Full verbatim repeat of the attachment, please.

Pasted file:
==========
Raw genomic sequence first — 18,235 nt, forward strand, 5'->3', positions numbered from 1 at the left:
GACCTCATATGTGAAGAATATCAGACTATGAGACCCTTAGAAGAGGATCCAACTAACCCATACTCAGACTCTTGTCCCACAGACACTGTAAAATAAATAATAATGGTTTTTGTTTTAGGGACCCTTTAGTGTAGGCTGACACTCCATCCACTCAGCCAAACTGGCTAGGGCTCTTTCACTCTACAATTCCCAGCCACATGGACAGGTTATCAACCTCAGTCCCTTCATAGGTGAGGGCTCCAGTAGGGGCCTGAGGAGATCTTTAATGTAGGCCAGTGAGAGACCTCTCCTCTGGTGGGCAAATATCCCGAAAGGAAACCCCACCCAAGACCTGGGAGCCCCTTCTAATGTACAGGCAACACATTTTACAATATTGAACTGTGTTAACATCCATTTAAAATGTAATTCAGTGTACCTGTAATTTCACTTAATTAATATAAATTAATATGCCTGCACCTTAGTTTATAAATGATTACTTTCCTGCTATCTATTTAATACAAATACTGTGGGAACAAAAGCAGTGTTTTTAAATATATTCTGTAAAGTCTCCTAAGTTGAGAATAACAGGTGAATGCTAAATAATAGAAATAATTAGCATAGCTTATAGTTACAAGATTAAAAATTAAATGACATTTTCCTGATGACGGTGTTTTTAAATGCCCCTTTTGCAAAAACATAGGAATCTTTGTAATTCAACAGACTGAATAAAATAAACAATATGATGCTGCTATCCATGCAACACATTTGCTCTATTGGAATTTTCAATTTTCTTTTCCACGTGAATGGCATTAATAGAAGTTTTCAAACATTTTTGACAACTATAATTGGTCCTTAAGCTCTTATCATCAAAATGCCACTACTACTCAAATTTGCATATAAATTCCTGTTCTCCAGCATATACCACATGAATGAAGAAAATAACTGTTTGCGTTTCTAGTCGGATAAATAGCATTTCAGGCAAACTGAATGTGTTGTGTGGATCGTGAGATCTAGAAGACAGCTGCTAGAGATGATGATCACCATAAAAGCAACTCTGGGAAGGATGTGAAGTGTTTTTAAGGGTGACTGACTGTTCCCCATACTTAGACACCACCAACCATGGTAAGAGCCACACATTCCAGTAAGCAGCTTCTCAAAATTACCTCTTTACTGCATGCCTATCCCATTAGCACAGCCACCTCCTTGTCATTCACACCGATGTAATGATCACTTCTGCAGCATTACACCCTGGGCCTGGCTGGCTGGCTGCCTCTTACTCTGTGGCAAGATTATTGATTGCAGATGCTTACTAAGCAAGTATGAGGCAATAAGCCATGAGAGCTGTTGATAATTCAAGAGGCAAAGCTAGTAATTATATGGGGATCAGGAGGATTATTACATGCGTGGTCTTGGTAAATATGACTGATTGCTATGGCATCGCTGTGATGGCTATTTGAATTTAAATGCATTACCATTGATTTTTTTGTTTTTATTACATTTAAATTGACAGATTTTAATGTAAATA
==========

Raw genomic sequence first — 18,235 nt, forward strand, 5'->3', positions numbered from 1 at the left:
GACCTCATATGTGAAGAATATCAGACTATGAGACCCTTAGAAGAGGATCCAACTAACCCATACTCAGACTCTTGTCCCACAGACACTGTAAAATAAATAATAATGGTTTTTGTTTTAGGGACCCTTTAGTGTAGGCTGACACTCCATCCACTCAGCCAAACTGGCTAGGGCTCTTTCACTCTACAATTCCCAGCCACATGGACAGGTTATCAACCTCAGTCCCTTCATAGGTGAGGGCTCCAGTAGGGGCCTGAGGAGATCTTTAATGTAGGCCAGTGAGAGACCTCTCCTCTGGTGGGCAAATATCCCGAAAGGAAACCCCACCCAAGACCTGGGAGCCCCTTCTAATGTACAGGCAACACATTTTACAATATTGAACTGTGTTAACATCCATTTAAAATGTAATTCAGTGTACCTGTAATTTCACTTAATTAATATAAATTAATATGCCTGCACCTTAGTTTATAAATGATTACTTTCCTGCTATCTATTTAATACAAATACTGTGGGAACAAAAGCAGTGTTTTTAAATATATTCTGTAAAGTCTCCTAAGTTGAGAATAACAGGTGAATGCTAAATAATAGAAATAATTAGCATAGCTTATAGTTACAAGATTAAAAATTAAATGACATTTTCCTGATGACGGTGTTTTTAAATGCCCCTTTTGCAAAAACATAGGAATCTTTGTAATTCAACAGACTGAATAAAATAAACAATATGATGCTGCTATCCATGCAACACATTTGCTCTATTGGAATTTTCAATTTTCTTTTCCACGTGAATGGCATTAATAGAAGTTTTCAAACATTTTTGACAACTATAATTGGTCCTTAAGCTCTTATCATCAAAATGCCACTACTACTCAAATTTGCATATAAATTCCTGTTCTCCAGCATATACCACATGAATGAAGAAAATAACTGTTTGCGTTTCTAGTCGGATAAATAGCATTTCAGGCAAACTGAATGTGTTGTGTGGATCGTGAGATCTAGAAGACAGCTGCTAGAGATGATGATCACCATAAAAGCAACTCTGGGAAGGATGTGAAGTGTTTTTAAGGGTGACTGACTGTTCCCCATACTTAGACACCACCAACCATGGTAAGAGCCACACATTCCAGTAAGCAGCTTCTCAAAATTACCTCTTTACTGCATGCCTATCCCATTAGCACAGCCACCTCCTTGTCATTCACACCGATGTAATGATCACTTCTGCAGCATTACACCCTGGGCCTGGCTGGCTGGCTGCCTCTTACTCTGTGGCAAGATTATTGATTGCAGATGCTTACTAAGCAAGTATGAGGCAATAAGCCATGAGAGCTGTTGATAATTCAAGAGGCAAAGCTAGTAATTATATGGGGATCAGGAGGATTATTACATGCGTGGTCTTGGTAAATATGACTGATTGCTATGGCATCGCTGTGATGGCTATTTGAATTTAAATGCATTACCATTGATTTTTTTGTTTTTATTACATTTAAATTGACAGATTTTAATGTAAATA